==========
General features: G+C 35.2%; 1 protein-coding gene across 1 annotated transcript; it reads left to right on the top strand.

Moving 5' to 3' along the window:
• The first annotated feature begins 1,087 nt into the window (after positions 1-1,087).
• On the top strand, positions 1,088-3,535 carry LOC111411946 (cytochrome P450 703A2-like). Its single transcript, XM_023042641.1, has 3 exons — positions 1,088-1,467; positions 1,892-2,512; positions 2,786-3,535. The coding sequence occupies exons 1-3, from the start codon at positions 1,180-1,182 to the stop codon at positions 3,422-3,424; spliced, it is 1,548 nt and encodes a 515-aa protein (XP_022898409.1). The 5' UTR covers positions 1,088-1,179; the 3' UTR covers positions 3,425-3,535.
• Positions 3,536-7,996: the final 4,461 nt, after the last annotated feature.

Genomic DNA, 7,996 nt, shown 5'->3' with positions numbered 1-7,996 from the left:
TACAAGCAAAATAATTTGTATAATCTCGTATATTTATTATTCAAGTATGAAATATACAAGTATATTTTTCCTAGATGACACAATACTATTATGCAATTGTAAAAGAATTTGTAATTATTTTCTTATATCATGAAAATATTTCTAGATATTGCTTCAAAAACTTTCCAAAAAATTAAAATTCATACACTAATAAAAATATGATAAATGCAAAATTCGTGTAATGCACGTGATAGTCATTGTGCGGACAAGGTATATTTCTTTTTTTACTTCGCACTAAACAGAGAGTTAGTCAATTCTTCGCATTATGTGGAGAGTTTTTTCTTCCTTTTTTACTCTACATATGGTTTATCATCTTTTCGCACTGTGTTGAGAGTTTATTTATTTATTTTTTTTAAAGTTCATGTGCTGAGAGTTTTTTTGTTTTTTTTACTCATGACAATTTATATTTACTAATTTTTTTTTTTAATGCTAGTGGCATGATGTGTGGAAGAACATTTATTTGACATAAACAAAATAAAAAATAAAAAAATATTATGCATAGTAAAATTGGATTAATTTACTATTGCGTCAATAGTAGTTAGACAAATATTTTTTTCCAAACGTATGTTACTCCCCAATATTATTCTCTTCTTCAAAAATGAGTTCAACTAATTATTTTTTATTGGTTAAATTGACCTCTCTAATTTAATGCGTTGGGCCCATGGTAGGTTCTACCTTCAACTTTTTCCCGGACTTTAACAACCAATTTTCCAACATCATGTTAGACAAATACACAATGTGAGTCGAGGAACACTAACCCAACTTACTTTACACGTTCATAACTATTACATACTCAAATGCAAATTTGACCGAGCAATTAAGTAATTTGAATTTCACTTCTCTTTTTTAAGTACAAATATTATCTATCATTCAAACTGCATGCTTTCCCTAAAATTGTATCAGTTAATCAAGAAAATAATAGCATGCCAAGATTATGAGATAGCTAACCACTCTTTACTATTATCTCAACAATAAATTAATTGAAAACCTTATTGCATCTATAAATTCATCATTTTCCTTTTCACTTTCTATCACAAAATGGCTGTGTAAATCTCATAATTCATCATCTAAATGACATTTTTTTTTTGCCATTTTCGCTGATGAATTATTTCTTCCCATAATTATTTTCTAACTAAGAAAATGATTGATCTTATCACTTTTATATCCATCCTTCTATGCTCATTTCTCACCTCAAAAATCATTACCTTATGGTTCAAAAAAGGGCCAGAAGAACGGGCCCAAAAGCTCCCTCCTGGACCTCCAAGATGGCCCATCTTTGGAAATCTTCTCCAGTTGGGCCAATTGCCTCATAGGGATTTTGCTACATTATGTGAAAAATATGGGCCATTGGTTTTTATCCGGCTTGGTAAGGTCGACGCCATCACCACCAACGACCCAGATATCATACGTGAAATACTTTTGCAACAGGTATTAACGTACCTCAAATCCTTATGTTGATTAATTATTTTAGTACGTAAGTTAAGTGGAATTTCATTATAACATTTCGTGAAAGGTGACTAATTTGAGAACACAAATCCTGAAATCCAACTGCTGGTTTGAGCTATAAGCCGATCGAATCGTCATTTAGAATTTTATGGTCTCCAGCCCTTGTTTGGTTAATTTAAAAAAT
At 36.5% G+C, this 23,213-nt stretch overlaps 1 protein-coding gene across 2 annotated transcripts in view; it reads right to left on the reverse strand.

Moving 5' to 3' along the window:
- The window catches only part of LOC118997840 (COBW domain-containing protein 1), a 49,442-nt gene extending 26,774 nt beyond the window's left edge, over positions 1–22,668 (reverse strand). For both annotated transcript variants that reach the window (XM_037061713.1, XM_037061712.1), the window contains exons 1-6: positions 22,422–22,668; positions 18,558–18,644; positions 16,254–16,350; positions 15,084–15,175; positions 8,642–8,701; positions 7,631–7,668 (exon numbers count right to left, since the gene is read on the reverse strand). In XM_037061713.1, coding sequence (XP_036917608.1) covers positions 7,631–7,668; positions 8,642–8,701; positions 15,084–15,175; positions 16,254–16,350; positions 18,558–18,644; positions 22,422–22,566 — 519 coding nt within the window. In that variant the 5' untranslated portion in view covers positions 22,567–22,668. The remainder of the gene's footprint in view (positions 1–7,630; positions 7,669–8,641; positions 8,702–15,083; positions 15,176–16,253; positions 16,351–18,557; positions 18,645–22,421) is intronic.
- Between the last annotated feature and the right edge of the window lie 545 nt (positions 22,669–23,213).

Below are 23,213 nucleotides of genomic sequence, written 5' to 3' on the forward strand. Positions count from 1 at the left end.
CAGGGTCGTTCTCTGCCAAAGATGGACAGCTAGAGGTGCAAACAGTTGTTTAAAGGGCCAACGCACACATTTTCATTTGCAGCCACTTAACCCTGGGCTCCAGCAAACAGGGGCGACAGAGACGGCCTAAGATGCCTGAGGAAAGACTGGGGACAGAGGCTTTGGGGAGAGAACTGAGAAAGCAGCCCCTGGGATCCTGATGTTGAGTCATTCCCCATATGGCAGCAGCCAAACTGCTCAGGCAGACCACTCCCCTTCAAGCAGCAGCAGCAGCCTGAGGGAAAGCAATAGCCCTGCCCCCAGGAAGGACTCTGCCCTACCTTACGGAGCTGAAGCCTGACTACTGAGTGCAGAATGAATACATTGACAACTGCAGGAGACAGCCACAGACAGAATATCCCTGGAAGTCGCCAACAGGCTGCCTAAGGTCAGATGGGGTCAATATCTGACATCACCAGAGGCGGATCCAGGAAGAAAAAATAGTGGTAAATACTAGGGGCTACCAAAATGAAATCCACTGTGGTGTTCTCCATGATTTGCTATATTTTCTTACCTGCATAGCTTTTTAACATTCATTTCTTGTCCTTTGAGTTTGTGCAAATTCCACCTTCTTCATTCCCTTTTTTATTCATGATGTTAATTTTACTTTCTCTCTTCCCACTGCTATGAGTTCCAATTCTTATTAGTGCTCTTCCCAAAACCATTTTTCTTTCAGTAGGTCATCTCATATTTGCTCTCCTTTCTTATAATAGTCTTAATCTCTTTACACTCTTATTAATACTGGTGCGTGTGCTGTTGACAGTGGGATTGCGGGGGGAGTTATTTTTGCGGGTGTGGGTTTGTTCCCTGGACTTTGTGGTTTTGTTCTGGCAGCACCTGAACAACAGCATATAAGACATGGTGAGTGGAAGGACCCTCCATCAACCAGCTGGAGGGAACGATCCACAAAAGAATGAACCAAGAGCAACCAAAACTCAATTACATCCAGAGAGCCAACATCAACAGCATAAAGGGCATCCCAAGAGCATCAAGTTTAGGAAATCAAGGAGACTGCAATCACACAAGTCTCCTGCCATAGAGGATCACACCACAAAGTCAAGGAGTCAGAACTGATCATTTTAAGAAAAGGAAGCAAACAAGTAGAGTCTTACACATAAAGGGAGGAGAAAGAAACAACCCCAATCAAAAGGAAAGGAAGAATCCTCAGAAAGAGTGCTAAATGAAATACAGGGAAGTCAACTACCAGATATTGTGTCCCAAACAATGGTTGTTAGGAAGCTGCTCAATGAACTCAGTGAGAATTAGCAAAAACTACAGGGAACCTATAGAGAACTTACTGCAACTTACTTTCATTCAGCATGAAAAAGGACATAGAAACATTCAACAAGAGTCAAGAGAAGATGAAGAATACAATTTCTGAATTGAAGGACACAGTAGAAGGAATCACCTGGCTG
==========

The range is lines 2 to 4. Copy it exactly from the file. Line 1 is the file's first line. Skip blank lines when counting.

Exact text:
Moving 5' to 3' along the window:
• The first annotated feature begins 1,087 nt into the window (after positions 1-1,087).
• On the top strand, positions 1,088-3,535 carry LOC111411946 (cytochrome P450 703A2-like). Its single transcript, XM_023042641.1, has 3 exons — positions 1,088-1,467; positions 1,892-2,512; positions 2,786-3,535. The coding sequence occupies exons 1-3, from the start codon at positions 1,180-1,182 to the stop codon at positions 3,422-3,424; spliced, it is 1,548 nt and encodes a 515-aa protein (XP_022898409.1). The 5' UTR covers positions 1,088-1,179; the 3' UTR covers positions 3,425-3,535.